Speaking as a web developer, wouldn't generic 3G-friendly development be of more use than specific applications for one propriatory platform? If you don't happen to use an iPhone an iPhone app is as much use as a chocolate teapot, while many different devices can access webpages.

  • Comment number 22.

    "Our approach has always been simple: web equals mobile; mobile equals web."

    Lovely. Care to explain how applications come into that simple equation?

    The approach of creating different applications for different operating systems is complex, wasteful, and quite frankly, stupid. It smacks of vanity informing decision making - "we need to make an app!".

    There is already an application which allows me to access BBC content on my phone on the move, it's called a browser. I would hope you had heard of it, but apparently you seem to be under the impression that I would like to install a BBC News app, a BBC Sport app, and an iPlayer app on my phone. So I can only assume that you haven't.

    Here's the smart, simple, and straightforward way to work on getting BBC content available easier to mobile users - improve the website. If you want to get flashy, and give Erik Huggers something to go to MWC to talk about, then get build relationships with W3C and the mobile operating system developers to make sure that the site runs as well as possible on the browsers and operating systems.

    Alternatively, if the browser is not an acceptable delivery system, I'd like to know when you will be launching desktop BBC News, BBC Sports and iPlayer apps?

  • Comment number 23.

    if you are not part of the "smartphone set" , you can still find the content via your mobile browser at bbc.co.uk/mobile.

    What a crass, and ignorant comment to make.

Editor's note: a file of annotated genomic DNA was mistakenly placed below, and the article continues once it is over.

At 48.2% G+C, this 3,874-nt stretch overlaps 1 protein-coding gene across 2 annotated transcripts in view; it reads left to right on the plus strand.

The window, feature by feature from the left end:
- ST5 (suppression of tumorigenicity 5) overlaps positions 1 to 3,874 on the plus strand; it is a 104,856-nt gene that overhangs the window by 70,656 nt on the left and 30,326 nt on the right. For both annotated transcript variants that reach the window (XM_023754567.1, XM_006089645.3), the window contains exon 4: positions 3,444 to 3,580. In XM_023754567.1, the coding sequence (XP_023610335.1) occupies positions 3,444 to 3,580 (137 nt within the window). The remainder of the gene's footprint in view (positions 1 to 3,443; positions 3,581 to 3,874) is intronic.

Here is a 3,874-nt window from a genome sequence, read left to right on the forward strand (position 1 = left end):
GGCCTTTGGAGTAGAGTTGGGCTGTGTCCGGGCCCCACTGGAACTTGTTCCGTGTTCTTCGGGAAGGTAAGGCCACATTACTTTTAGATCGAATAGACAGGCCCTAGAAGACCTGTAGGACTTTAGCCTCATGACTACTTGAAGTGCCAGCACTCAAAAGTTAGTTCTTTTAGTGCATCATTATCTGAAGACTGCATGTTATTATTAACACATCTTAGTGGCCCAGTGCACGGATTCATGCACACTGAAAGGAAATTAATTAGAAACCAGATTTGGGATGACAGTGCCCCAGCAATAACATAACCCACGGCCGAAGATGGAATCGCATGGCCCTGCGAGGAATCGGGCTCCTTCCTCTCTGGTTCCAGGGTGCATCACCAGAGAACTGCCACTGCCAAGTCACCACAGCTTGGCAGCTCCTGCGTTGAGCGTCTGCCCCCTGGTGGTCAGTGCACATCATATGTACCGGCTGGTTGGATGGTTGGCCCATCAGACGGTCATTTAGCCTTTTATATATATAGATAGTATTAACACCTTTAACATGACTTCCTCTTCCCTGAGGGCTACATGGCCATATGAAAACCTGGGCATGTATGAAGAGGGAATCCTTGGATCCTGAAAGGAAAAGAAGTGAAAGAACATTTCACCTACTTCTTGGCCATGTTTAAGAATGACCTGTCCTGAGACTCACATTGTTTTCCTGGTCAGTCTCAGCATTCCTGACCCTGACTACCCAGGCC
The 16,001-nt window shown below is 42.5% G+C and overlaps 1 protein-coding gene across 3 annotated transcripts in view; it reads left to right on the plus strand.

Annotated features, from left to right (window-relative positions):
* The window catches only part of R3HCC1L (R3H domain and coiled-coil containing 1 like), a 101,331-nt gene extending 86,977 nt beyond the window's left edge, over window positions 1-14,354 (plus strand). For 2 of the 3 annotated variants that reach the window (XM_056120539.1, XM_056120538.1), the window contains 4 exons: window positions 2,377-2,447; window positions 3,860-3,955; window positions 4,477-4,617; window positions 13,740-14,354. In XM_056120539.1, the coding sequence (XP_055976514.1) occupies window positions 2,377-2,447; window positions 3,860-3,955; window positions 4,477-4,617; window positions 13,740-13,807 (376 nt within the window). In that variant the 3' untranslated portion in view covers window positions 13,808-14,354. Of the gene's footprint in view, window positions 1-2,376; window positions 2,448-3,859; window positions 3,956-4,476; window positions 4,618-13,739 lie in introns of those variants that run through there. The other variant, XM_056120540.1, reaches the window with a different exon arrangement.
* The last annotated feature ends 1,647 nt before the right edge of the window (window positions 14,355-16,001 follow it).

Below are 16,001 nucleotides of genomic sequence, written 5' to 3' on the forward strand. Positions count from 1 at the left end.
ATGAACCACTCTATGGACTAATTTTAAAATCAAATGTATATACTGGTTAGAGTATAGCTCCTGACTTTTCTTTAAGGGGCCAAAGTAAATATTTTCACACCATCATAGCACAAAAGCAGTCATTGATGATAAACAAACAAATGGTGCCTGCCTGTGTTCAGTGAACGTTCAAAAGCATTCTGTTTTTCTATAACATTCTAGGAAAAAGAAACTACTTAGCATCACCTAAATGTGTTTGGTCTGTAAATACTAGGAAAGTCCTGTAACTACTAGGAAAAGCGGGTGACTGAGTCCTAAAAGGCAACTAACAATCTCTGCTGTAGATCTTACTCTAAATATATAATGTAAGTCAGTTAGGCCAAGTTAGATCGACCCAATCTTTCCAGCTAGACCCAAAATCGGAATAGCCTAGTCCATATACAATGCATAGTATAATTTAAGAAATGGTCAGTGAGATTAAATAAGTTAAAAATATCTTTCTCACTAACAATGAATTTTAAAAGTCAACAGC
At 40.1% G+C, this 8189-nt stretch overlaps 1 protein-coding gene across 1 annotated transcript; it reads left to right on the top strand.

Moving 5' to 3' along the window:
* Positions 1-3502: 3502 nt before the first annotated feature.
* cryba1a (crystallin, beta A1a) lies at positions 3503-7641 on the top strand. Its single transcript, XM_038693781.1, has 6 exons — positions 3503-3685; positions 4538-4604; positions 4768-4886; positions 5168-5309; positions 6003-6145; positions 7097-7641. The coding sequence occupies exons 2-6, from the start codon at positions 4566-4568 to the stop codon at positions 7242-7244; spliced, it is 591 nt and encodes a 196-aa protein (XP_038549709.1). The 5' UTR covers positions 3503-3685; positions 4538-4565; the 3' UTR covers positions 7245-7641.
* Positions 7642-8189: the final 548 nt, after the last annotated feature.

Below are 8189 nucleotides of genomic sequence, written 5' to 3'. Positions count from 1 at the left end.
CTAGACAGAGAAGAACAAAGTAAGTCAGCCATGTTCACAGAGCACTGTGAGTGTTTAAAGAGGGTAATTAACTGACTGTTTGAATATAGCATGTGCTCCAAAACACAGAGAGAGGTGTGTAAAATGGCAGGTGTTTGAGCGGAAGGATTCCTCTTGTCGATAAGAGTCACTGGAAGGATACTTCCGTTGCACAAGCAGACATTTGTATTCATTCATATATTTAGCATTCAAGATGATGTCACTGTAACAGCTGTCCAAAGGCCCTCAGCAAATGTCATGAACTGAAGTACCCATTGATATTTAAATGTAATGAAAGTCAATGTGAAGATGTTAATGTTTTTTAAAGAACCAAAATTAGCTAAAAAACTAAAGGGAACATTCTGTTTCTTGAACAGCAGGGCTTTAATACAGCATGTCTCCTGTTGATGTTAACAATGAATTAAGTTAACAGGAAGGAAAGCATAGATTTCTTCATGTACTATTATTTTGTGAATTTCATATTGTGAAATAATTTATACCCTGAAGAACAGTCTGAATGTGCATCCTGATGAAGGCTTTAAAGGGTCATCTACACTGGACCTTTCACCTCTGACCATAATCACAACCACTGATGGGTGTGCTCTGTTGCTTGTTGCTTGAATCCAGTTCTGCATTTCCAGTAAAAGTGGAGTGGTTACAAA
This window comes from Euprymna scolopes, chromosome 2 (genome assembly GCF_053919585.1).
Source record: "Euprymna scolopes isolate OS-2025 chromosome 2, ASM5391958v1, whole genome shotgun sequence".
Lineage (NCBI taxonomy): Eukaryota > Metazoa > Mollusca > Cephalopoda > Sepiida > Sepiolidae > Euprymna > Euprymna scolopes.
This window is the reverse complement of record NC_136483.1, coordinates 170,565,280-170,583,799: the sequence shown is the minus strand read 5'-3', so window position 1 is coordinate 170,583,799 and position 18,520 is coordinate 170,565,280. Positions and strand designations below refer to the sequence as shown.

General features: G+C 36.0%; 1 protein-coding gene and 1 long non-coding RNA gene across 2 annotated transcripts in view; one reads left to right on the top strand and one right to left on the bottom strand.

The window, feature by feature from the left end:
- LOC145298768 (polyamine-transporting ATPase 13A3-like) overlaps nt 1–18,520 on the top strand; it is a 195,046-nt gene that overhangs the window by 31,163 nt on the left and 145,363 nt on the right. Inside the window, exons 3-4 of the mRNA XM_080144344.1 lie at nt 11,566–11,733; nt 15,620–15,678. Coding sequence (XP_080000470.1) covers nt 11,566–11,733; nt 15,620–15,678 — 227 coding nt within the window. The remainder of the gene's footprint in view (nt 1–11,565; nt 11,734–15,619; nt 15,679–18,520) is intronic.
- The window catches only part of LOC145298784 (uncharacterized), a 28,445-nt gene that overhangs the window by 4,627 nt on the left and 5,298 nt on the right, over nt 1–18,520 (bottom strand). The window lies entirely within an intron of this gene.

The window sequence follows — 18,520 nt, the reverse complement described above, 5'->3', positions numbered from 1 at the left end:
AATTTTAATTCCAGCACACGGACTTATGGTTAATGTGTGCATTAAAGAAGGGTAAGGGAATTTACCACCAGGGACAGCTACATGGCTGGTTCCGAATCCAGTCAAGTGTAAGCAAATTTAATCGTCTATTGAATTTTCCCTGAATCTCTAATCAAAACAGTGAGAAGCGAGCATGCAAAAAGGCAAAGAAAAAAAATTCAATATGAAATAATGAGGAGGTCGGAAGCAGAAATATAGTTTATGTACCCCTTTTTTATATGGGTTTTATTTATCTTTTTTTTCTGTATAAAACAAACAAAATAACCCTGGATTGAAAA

Plenty of smartphones out there, other than Apple ones, and if the same information is there on a browser, why develop something that is not required?

    Are Bookmarks really that difficult to manage?

  • Comment number 24.

    This seems like a step backwards to me. When Apple first released the iPhone and iPod Touch, what struck me was how great normal "desktop-sized" web sites looked on the devices. I usually get quite annoyed when I am taken to an iPhone specific version of a site, and I'm glad BBC News doesn't do that.
    To me seems seems a bit like bandwagon jumping. Unless the apps offer something vastly different to the web site, I can't get excited about it.

    Being able to download and store programs for offline use would be a nice feature for any iPlayer app that was released. What about 3G streaming? In the one or two places where you can get 3G signal, being able to watch some iPlayer would be very nice. But if these apps are just repackaged web site content, the I have to wonder what's the point?

  • Comment number 25.

    You see, I think this is plain wrong.

    The BBC is a public service broadcaster, funded effectively by a tax. And the iPhone is a proprietary device owned by Apple. As far as I know, it has a contract in the UK only with O2, another commercial interest.

    So the BBC is using tax-payers' money to fund particular, commercial interests; to give them in fact an unfair commercial advantage over other companies. That's very, very wrong.